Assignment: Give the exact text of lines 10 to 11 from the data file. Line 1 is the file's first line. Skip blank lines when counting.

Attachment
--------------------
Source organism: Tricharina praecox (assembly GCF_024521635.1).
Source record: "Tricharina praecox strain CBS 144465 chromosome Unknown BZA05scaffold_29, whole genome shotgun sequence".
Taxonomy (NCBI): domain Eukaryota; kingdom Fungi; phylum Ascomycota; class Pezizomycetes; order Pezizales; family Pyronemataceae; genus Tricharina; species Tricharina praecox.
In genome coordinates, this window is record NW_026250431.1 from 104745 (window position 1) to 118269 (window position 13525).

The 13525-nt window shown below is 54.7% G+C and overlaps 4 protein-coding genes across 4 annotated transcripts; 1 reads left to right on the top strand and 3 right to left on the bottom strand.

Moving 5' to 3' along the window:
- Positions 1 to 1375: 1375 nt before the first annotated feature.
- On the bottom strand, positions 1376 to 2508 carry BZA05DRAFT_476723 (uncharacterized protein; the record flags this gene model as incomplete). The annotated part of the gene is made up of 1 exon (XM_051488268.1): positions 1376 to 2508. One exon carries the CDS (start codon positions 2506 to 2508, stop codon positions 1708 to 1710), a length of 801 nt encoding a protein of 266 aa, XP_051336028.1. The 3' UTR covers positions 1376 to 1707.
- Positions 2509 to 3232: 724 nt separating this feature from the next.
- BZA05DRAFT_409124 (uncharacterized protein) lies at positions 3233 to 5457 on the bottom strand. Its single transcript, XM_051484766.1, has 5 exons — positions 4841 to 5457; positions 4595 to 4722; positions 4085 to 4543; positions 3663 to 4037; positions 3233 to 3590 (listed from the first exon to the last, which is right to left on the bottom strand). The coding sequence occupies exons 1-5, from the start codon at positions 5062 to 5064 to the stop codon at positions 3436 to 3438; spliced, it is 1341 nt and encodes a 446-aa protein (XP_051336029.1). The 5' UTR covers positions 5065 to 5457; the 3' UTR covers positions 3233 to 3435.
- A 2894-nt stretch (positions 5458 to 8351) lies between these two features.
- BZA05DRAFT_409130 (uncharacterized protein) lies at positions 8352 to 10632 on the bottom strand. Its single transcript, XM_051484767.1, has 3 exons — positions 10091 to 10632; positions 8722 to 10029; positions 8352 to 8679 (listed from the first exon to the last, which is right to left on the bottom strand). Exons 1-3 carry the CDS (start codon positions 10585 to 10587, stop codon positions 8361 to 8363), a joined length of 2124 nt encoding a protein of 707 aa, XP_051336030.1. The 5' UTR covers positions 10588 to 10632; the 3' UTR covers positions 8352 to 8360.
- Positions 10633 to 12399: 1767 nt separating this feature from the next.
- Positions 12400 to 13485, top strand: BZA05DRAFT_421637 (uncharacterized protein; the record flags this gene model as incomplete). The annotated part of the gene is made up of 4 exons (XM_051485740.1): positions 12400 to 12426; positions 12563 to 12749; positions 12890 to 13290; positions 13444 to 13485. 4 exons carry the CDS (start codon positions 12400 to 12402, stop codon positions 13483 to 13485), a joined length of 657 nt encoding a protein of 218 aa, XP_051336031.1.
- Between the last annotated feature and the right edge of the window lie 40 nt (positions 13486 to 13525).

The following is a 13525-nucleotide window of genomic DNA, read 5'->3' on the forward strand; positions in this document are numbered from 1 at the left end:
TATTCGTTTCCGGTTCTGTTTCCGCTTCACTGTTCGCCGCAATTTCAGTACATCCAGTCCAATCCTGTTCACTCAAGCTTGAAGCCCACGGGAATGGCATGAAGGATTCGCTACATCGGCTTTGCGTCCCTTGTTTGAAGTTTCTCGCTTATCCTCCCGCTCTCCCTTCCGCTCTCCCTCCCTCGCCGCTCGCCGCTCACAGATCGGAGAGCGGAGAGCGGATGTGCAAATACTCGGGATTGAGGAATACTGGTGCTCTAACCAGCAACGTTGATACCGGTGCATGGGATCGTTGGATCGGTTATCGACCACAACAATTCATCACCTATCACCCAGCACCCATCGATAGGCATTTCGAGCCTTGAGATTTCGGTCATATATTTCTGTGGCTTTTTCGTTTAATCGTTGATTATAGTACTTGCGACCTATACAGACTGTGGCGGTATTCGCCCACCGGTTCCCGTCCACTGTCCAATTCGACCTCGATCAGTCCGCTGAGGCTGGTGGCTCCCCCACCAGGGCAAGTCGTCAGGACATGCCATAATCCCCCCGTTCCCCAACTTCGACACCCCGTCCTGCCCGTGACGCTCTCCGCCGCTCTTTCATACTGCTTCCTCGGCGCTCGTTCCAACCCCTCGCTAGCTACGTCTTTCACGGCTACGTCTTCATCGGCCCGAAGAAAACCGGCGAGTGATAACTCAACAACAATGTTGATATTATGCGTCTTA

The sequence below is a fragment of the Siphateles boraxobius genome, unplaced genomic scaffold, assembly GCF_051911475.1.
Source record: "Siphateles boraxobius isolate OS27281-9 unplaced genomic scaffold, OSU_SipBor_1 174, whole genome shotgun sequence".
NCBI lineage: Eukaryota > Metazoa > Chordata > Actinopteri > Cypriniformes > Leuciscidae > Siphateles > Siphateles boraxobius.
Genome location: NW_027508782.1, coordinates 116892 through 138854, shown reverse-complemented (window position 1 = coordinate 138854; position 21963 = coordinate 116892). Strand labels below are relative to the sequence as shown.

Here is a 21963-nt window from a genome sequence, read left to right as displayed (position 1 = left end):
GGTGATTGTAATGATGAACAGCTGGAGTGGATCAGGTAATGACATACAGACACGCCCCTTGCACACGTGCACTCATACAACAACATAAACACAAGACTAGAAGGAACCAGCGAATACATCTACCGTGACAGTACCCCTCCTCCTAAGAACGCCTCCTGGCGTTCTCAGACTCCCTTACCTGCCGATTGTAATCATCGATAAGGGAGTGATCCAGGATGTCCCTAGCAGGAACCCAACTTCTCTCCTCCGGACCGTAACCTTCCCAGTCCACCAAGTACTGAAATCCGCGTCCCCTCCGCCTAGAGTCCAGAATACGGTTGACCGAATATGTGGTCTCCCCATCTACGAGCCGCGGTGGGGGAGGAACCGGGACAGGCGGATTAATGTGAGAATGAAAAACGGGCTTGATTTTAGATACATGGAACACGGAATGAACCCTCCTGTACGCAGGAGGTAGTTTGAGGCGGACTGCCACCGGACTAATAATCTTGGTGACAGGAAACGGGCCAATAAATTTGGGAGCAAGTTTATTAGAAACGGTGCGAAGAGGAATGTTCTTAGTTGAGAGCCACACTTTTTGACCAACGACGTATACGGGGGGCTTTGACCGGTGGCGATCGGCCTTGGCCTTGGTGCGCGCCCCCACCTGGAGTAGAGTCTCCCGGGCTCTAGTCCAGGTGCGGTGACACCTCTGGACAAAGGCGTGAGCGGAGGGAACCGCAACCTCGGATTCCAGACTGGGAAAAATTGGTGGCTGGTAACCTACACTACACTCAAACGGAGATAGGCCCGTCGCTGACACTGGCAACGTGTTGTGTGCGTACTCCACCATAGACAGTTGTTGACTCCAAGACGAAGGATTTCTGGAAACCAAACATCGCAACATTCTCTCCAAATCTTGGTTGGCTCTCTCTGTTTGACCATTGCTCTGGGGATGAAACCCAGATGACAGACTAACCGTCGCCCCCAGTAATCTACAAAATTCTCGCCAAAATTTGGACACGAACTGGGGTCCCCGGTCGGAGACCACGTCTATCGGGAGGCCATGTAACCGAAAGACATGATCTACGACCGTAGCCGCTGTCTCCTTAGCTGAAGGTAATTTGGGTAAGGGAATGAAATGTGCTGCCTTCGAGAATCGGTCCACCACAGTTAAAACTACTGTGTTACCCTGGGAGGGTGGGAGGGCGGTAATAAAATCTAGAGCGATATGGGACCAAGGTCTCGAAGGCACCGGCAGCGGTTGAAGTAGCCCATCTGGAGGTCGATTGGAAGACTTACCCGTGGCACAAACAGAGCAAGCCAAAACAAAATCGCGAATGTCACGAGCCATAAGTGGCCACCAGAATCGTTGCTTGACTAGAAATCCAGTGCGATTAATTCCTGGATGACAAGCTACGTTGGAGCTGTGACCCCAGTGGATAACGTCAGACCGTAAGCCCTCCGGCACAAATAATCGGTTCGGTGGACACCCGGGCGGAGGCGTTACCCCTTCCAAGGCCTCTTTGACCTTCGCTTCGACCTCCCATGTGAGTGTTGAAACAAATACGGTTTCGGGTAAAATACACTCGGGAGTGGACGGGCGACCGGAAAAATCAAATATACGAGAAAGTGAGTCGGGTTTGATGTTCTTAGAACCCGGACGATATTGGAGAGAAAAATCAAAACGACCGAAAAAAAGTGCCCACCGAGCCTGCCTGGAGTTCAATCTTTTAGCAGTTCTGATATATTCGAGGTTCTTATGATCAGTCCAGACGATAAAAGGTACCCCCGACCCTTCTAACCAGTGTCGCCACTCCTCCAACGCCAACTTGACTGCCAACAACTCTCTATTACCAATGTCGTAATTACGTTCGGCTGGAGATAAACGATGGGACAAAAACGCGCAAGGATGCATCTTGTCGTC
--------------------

- BZA05DRAFT_409124 (uncharacterized protein) lies at positions 3233 to 5457 on the bottom strand. Its single transcript, XM_051484766.1, has 5 exons — positions 4841 to 5457; positions 4595 to 4722; positions 4085 to 4543; positions 3663 to 4037; positions 3233 to 3590 (listed from the first exon to the last, which is right to left on the bottom strand). The coding sequence occupies exons 1-5, from the start codon at positions 5062 to 5064 to the stop codon at positions 3436 to 3438; spliced, it is 1341 nt and encodes a 446-aa protein (XP_051336029.1). The 5' UTR covers positions 5065 to 5457; the 3' UTR covers positions 3233 to 3435.
- A 2894-nt stretch (positions 5458 to 8351) lies between these two features.